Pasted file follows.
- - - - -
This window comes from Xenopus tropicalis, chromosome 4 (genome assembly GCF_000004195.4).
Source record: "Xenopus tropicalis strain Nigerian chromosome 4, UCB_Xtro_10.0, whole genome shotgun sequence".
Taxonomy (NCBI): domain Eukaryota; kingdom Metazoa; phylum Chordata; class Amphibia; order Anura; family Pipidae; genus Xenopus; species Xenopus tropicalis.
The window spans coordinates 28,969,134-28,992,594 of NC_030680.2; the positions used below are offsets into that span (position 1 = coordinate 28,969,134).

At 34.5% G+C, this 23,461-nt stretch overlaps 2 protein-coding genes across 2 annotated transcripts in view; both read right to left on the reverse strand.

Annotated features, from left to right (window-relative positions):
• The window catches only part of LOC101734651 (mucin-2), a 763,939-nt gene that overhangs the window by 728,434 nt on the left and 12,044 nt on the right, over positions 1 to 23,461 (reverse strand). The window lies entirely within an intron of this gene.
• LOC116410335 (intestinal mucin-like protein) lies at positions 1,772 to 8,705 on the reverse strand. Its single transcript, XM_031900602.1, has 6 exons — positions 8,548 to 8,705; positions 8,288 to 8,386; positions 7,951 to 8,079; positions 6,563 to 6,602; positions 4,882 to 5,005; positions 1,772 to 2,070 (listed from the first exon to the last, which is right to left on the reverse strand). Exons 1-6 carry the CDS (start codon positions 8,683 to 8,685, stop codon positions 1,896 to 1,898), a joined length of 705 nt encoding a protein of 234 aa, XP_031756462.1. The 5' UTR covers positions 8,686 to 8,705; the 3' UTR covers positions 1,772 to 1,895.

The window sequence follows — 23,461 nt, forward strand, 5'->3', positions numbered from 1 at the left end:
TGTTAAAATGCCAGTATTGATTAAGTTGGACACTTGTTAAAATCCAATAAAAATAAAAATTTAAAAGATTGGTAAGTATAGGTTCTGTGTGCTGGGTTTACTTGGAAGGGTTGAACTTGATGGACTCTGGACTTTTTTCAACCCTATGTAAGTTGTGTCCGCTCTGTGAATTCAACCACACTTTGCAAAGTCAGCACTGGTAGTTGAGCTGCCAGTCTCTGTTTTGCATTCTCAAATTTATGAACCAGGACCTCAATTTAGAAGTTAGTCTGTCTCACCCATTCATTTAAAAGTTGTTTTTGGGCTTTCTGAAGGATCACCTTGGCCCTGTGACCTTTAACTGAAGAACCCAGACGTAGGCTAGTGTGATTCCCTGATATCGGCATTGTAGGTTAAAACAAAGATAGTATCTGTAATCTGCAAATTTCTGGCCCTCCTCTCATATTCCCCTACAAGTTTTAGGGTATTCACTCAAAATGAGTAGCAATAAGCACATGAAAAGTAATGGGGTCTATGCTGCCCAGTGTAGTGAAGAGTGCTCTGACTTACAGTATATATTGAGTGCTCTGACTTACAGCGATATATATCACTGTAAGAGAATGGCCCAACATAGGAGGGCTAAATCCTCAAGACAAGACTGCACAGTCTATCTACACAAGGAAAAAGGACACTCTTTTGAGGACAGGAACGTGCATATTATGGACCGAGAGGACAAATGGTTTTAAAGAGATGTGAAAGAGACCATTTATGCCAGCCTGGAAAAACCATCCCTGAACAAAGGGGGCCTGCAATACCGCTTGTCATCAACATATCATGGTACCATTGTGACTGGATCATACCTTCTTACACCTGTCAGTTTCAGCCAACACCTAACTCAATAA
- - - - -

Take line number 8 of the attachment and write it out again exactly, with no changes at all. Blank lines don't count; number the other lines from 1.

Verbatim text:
• LOC116410335 (intestinal mucin-like protein) lies at positions 1,772 to 8,705 on the reverse strand. Its single transcript, XM_031900602.1, has 6 exons — positions 8,548 to 8,705; positions 8,288 to 8,386; positions 7,951 to 8,079; positions 6,563 to 6,602; positions 4,882 to 5,005; positions 1,772 to 2,070 (listed from the first exon to the last, which is right to left on the reverse strand). Exons 1-6 carry the CDS (start codon positions 8,683 to 8,685, stop codon positions 1,896 to 1,898), a joined length of 705 nt encoding a protein of 234 aa, XP_031756462.1. The 5' UTR covers positions 8,686 to 8,705; the 3' UTR covers positions 1,772 to 1,895.